It seems that as I've grown older, my spring ritual has included going for all sorts of tests and medical examinations, even when I'm not sick. I no longer have the youthful outlook that nothing will go wrong; I'm always expecting something.
For the last few weeks, I've had appointments with my heaaring aid specialist, my dentist, my internist, and my opthalmologist. I had to make a special trip to have blood drawn, as ordered by my doctor. She also ordererd a stress test, the chemical kind, since I can't necessarily walk on a treadmill long enough and fast enough for the desired result. That is not fun; I've had such a test before, and it requires shots of chemicals, probably dangerous ones, and much waiting.
First, I had a tooth extracted, but since it was in the back of my mouth, I figured I didn't need it. It took a while to recover from the extraction. Now my dentist will want to put in an implant to replace the tooth, but I see no need for that. We'll see. My next visit is coming up.
My new hearing aids seem to be working as well as possible (no hearing aids give perfect hearing), so that was a quick visit. I got new transparent plastic "wires," the ones that go into my ears. So far, so good.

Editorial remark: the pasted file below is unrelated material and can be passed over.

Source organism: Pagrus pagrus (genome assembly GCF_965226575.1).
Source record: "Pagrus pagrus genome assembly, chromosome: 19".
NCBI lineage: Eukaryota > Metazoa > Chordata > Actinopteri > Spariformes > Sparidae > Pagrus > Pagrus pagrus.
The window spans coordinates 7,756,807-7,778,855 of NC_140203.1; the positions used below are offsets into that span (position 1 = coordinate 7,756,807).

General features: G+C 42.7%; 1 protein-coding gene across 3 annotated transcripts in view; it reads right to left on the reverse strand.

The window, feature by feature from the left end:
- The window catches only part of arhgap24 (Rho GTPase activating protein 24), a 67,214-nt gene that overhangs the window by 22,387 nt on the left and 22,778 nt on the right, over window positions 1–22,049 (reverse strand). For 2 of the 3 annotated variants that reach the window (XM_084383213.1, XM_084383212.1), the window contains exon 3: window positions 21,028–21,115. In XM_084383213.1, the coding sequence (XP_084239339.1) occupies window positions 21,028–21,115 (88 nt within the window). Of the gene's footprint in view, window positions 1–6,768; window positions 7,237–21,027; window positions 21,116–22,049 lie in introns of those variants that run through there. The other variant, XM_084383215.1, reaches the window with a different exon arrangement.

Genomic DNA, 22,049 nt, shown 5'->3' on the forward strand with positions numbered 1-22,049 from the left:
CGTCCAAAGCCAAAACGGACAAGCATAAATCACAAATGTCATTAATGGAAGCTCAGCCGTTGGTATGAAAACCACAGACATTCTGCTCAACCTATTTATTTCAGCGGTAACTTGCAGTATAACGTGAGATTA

The doctor visit and blood tests didn't turn up anything especially frightening. My cholesteral is up, so I need to take a statin medicine again. My blood pressure was within reason, but the medication may be making me tired, so I'm trying a new one. Now I have to have my blood pressure checked again, but fortunately, I can do that here at The Clare. I got new prescriptions for all six of my meds, so I'm set for another year. I sometimes think it's crazy to take so many, but when I stop one, odd things seem to happen, like the new shoulder pains when I tried stopping Celebrex. Oh, well.
I passed the stress test. The doctors always get a bit uneasy because I have a slightly irregular heartbeat, but so did my mother, and she lived to age 95.
The worst news from a financial standpoint is from the opthalmologist: I need new eyeglasses. Granted, mine are quite old, but they've served me well. Buying three new pair of progressive bifocals (one regular, one spare, one prescrription sunglasses) costs an arm and a leg, even though I don't go for the premiere designer frames. I still haven't filled the new glasses prescription, but I probably will do so next week.
Now I have nothing to worry about until the bills come in: the yearly Medicare deductible will apply. I'm always tempted to skip these yearly tests, but I guess I'm brainwashed by the medical community. I hope that if I do get some dread disease, it will be discovered early and be curable, but then I remember an acquaintance who did fine on his stress test and died of a sudden heart attack soon thereafter. He wasn't even old.
So now I'm all tested and medicated and hoping for a healthy year. But who knows what is in store for me? Getting old is not for the weak.